After the Affordable Care (ACA) was adopted, many policy experts warned that Brokers were going to take a hit. These predictions have come true in particular for individual and non-group policies in particular. Late last year, we reported on a number of health plans that are cutting Broker commissions, including Aetna, United, and Oscar Health Plans.
The Trend Continues
Earlier this week, Blue Cross Blue Shield of Texas (BCBSTX), announced the elimination of Broker commissions for new individual health insurance policies for the under 65 market, which applies to both the Exchange and non-Exchange market starting in April. The plan notes that this “commission change does not affect in force under 65 individual major medical renewal policies, retail ancillary products, or new or renewal sales in the group market or in the Medicare market.” In a recent email, BCBSTX added:
We value our producer relationships and they continue to be vital to our business. As always, we assess and evaluate our commission structure on an ongoing basis and will make adjustments as appropriate. We plan to re-evaluate producer commissions for the sale of new individual under 65 major medical policies with Jan. 1, 2017, effective dates. As we approach the next open enrollment period, we will update our producers on commission rates.
For additional information on BCBSTX new policy, see a recent Q&A that was published on the subject.
Avoiding Bad Risk Selection
The question here is what is going on? Many reports have surfaced since the ACA was adopted emphasizing how brokers remain a valued expert for its clients, both employers and individual policy holders, in helping select the right health insurance coverage. It turns out that some health plans are implementing specific strategies to avoid adverse risk selection in a post ACA-environment by steering coverage to more profitable plans through the reduction of commission payments. In part, this is the result of healthcare reform requirements that now limit what many insurers have done in the past through traditional underwriting techniques.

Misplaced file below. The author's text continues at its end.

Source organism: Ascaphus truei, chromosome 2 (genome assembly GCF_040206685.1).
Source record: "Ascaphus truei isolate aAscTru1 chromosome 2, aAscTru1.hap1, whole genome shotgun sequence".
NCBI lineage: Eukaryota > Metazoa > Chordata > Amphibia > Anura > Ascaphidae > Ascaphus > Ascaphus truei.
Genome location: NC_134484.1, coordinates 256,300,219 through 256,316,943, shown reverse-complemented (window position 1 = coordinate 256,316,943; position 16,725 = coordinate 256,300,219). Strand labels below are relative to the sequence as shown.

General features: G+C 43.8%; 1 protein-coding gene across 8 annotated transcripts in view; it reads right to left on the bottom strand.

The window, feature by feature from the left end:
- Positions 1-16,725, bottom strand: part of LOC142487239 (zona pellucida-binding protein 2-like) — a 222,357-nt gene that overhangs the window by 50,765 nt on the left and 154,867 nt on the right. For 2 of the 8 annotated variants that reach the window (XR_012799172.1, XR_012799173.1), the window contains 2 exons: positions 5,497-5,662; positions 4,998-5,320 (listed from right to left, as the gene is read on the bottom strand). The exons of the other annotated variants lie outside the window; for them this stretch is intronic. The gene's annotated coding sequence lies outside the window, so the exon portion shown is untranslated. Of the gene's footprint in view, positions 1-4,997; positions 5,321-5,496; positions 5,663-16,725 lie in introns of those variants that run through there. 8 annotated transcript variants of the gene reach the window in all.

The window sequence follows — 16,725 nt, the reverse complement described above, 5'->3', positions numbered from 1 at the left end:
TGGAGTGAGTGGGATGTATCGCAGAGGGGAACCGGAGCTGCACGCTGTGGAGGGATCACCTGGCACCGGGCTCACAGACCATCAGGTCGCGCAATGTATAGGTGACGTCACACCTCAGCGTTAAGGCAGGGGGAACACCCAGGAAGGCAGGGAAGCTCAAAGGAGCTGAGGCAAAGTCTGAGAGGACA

According to one news report, “Cigna and Humana have ceased paying brokers to sell many higher-benefit ‘gold’ marketplace plans for individuals and families while continuing to pay commissions on more-profitable, lower-benefit “bronze” plans.” In addition, United Healthcare announced plans to reduce offering ACA qualified “gold” and “silver” plans.
In response, Tim Jost, JD, a consumer advocate and nationally known ACA expert, notes “By inducing brokers to avoid high-cost members — whether in gold plans or special enrollment — the moves limit access to coverage and discriminate against those with greater medical needs.” “The only explanation I can see for them doing this is risk avoidance — and that is discriminatory marketing and not permitted,” he said. “When people wonder why we’re not getting millions more enrollees in Affordable Care Act health plans, one reason is, the carriers are discouraging it.”
In response, insurance industry representatives retort that health plans are not discriminating per se but adjusting to the new ACA market realities, especially higher-than-expected medical claims and the failure of a government risk-adjustment programs to cover much of that cost.
Many of the large health plan executives have gone on record stating they are taking a wait and see attitude. “It’s way too early to call it quits on the ACA and on the exchanges,” Aetna CEO Mark Bertolini said last fall. “We view it still as a big opportunity for the company.”
Importance of Brokers
Notwithstanding the reduction of Broker commissions by BCBSTX and other health plans in the non-group market, there does appear to be some good news. Specifically, employer-based coverage and government’s Medicaid and Medicare programs have not impacted by these new commission reduction policies.
Brokers remain an essential part of the process to maintain a healthy and vibrant insurance marketplace. For example in 2014, 44 percent of Kentucky enrollees bought through brokers. So did 39 percent of the California enrollees. As once expert recently put it: “Brokers are a ‘very important’ part of enrollment for individuals and families despite alternatives provided by the health law….They’re still big.”
Stay tuned as BenefitMall will continue to keep you informed on how health plan commission payments are changing for exchange and non-exchange plans.
The views expressed in this post do not necessarily reflect the official policy, position, or opinions of BenefitMall. This update is provided for informational purposes. Please consult with a licensed accountant or attorney regarding any legal and tax matters discussed herein.